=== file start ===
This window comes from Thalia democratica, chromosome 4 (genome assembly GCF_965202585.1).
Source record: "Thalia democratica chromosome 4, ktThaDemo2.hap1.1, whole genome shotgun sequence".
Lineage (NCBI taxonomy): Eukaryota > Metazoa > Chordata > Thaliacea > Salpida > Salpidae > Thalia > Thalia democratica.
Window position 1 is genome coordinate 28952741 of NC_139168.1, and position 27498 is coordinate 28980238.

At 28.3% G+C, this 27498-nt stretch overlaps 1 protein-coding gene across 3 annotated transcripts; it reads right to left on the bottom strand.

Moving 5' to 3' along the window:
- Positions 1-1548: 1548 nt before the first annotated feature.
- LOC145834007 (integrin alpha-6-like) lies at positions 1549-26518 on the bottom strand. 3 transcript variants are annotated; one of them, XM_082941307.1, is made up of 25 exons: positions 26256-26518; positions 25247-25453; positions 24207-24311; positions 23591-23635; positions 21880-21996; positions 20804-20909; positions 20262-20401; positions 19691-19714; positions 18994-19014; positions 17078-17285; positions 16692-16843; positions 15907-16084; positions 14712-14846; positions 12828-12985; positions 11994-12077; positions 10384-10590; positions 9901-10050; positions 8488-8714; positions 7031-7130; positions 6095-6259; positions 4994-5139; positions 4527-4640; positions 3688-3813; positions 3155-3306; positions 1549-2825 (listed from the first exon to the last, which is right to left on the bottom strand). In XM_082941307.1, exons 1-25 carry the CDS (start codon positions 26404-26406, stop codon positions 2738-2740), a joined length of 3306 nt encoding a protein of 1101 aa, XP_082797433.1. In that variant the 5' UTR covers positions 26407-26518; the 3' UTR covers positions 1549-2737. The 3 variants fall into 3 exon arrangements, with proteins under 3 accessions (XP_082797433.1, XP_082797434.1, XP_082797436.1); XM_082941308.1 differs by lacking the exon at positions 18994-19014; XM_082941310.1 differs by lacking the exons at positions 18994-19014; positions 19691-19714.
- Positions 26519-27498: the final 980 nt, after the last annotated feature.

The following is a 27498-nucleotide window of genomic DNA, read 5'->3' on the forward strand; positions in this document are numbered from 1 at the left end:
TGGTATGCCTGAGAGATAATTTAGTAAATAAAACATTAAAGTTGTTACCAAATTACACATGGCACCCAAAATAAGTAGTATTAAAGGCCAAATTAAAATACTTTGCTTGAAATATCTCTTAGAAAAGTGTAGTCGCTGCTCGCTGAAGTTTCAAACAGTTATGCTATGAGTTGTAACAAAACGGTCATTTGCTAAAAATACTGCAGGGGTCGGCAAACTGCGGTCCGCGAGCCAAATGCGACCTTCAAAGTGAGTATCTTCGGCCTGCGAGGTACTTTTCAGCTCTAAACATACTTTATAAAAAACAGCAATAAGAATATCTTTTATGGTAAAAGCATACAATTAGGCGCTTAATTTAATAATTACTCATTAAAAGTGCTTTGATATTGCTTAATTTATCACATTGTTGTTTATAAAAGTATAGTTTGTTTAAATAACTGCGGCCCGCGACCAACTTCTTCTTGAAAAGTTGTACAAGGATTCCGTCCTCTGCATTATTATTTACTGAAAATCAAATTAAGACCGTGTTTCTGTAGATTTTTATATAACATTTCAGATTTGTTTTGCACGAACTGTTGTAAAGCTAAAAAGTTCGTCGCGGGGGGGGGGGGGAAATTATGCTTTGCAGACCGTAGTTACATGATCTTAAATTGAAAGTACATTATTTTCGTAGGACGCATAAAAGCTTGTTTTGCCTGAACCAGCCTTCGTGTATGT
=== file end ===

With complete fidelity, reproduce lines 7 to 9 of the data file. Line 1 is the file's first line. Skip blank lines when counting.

- Positions 1-1548: 1548 nt before the first annotated feature.
- LOC145834007 (integrin alpha-6-like) lies at positions 1549-26518 on the bottom strand. 3 transcript variants are annotated; one of them, XM_082941307.1, is made up of 25 exons: positions 26256-26518; positions 25247-25453; positions 24207-24311; positions 23591-23635; positions 21880-21996; positions 20804-20909; positions 20262-20401; positions 19691-19714; positions 18994-19014; positions 17078-17285; positions 16692-16843; positions 15907-16084; positions 14712-14846; positions 12828-12985; positions 11994-12077; positions 10384-10590; positions 9901-10050; positions 8488-8714; positions 7031-7130; positions 6095-6259; positions 4994-5139; positions 4527-4640; positions 3688-3813; positions 3155-3306; positions 1549-2825 (listed from the first exon to the last, which is right to left on the bottom strand). In XM_082941307.1, exons 1-25 carry the CDS (start codon positions 26404-26406, stop codon positions 2738-2740), a joined length of 3306 nt encoding a protein of 1101 aa, XP_082797433.1. In that variant the 5' UTR covers positions 26407-26518; the 3' UTR covers positions 1549-2737. The 3 variants fall into 3 exon arrangements, with proteins under 3 accessions (XP_082797433.1, XP_082797434.1, XP_082797436.1); XM_082941308.1 differs by lacking the exon at positions 18994-19014; XM_082941310.1 differs by lacking the exons at positions 18994-19014; positions 19691-19714.
- Positions 26519-27498: the final 980 nt, after the last annotated feature.